Since our last blog post, we’ve been meeting weekly to design, programming, build, and discuss logistics of our project to build a robot for virtual members to navigate around the lab. The design went through a number of iterations before we landed on a design we liked. The first design we made had a triangular shape similar to Lawton’s FTC robot, and two sets of linear slides with a tablet and camera in between (not shown). It also had a heavy mecanum drive base to ensure extending the slides didn’t cause the center of gravity to move up too much. It was a promising start, but had a number of improvements before we could begin building.
With version 2, we kept with the same frame, however changed the drivetrain and lift based on feedback we got from other members and mentors. We determined mecanum wheels were not worth the trouble. Because the video camera will be fixed to pointing forwards, rarely will drivers need to move sideways, and if they did it could pose a danger to those outside of the camera’s view. Instead, we used two drive wheels with omni wheels on the edges to keep the robot upright. This ensures the center of gravity is fairly centered, and the robot turns from its center. We also moved to a single linear slide to reduce weight and cost. Finally, we added an LCD screen to the front, which will be a 64×32 LED matrix to display the user’s name, or any other relevant information. This is in addition to the same screen and camera setup we had on the previous version.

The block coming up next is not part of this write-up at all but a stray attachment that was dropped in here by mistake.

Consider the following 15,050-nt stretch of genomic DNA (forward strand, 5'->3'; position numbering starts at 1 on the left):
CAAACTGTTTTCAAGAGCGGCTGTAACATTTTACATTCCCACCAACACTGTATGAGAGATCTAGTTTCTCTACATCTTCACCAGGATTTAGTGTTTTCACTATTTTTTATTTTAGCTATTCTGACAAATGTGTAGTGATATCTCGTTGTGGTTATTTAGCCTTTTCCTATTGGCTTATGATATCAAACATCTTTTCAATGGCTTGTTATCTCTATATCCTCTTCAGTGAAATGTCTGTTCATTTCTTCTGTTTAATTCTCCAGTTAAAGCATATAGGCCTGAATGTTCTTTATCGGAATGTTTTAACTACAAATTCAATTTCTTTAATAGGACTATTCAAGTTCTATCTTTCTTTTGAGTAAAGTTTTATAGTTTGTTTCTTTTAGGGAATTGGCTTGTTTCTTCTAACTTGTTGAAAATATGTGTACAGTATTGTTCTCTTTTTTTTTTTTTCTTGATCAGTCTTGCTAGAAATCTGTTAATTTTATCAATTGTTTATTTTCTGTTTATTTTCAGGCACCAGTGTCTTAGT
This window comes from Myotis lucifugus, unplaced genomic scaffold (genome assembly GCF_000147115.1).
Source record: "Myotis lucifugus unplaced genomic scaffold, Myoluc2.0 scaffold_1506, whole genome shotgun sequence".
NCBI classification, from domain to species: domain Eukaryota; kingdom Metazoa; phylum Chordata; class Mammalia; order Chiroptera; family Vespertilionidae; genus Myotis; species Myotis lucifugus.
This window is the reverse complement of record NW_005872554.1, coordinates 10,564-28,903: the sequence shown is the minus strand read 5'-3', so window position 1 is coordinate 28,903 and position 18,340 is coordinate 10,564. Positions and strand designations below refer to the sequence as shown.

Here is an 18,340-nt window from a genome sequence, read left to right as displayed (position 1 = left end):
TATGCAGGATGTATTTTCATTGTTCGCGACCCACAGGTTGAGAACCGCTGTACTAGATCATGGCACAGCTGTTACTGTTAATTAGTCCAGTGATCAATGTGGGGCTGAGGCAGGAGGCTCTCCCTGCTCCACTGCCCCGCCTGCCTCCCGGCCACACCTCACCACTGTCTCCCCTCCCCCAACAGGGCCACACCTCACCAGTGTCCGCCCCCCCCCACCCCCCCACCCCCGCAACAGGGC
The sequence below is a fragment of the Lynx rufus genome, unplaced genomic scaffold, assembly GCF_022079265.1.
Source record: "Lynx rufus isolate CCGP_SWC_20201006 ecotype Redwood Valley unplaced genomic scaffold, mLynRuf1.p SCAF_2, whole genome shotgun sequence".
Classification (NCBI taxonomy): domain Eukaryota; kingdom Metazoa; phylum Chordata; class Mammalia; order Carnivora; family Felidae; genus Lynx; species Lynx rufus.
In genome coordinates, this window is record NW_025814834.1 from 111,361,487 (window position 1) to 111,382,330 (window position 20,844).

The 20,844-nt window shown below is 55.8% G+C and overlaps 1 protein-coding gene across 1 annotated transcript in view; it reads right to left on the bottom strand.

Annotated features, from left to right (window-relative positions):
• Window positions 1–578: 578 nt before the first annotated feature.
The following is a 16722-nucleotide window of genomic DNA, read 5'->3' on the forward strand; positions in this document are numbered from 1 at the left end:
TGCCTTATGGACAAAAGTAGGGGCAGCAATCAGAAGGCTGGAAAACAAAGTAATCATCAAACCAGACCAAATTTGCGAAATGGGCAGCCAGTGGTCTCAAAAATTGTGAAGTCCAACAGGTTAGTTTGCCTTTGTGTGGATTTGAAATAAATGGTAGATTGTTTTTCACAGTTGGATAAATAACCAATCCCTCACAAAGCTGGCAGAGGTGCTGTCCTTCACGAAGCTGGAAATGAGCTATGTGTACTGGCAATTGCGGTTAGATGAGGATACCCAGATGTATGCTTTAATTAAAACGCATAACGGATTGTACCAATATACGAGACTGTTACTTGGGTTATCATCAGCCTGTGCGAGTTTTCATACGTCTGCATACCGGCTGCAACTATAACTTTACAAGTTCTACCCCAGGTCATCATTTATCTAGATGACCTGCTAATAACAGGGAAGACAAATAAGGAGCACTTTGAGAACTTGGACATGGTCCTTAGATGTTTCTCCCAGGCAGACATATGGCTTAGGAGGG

On version 3, we revised the frame to better match the structure of the components. The triangle shape was good for having two slides, however with just one it didn’t serve a purpose. Instead, we made the frame much closer to the ground, with the slide extending above it. We also added bumpers similar to FRC to protect members, walls, and the robot. This design seemed to have consensus among the team to be the best, so we proceeded to now figure out manufacturing.
We designed one final design, version 4, which keeps all of the design aspects of version 3, but much easier to fabricate. It has notches in the wood to fit components together, angle brackets to attach components together, and fasteners. We also added some features like a limit switch by the door to detect when it is closed, and the motor to lift the slide.
On the programming side, we have also seen success in the remote control part of the project. All the way from Mexico, 3700 miles away, one of our remote members, Brian, was able to successfully light up LEDs that are in Anchorage.
Here is the video that shows this:
During our last zoom, we tested the remote control capabilities with other members as well, and they all successfully lighted up the LEDs. We have distant members from Fairbanks and even Mexico… but even during the times of the pandemic, we strive to be connected as a team.